One of the research studies in which I’ve been involved for adelphi is looking at the interaction between climate change and conflict in the Lake Chad area. The first step of this was drafting a Lake Chad Climate Fragility Profile. This profile was written by me, Benjamin Pohl, Lukas Rüttinger, Florence Sylvestre, Janani Vivekananda, Martin Wall and Susanne Wolfmaier.

We are now conducting in depth research work in the four Lake Chad countries. We just finished the research in Nigeria – 90 in depth qualitative interviews – and are about to start the research in Chad. I’ll also be going to Niger and Cameroon over the next few months. The aim is to identify climate fragility risks in the region and provide recommendations for those engaged in the region on policy and programming. For more about the project, please see here.

Here’s the description of the profile:

Climate change is increasingly recognised as a ‘threat multiplier’ that interacts with and compounds existing risks and pressures. When climate change converges and interacts with other environmental, economic, social, and political shocks and pressures, it can increase the likelihood of instability or conflict. This threat is particularly virulent in fragile and conflict-affected situations where governments and societal institutions already struggle to achieve security and equitable development. At the same time, conflicts and fragility often contribute to environmental degradation and undermine the ability to adapt to climate change, thus creating a vicious circle of increasing vulnerability and fragility. The Lake Chad Basin region is currently experiencing one of the world’s greatest humanitarian crises. More than 10 million people are in need of immediate humanitarian assistance and 3.7 million people are expected to face severe food insecurity in north-east Nigeria during the upcoming lean season. The crisis was triggered by violence linked to armed opposition groups, such as ‘Boko Haram’ and ‘Islamic State West Africa’. But the underlying causes for the insecurity go beyond the current violence and are rooted in the region’s historical context. In addition, an increasingly changing climate exacerbates the challenges already faced by the predominantly rural population around Lake Chad, most of whom rely on farming, fishing, and raising livestock. This Climate-Fragility profile summarises the key challenges the Lake Chad region is experiencing as a consequence of the interplay between climate change and fragility.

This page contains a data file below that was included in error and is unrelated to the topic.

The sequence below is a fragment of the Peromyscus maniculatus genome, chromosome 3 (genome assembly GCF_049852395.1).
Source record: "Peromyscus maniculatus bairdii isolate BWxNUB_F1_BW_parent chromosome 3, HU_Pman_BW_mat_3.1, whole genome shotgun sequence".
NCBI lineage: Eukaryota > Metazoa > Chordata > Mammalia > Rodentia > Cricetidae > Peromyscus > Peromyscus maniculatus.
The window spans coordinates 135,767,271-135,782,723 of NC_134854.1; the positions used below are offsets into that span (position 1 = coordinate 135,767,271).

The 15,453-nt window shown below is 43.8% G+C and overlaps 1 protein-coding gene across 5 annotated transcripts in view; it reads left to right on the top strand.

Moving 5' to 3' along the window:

You can read the profile here.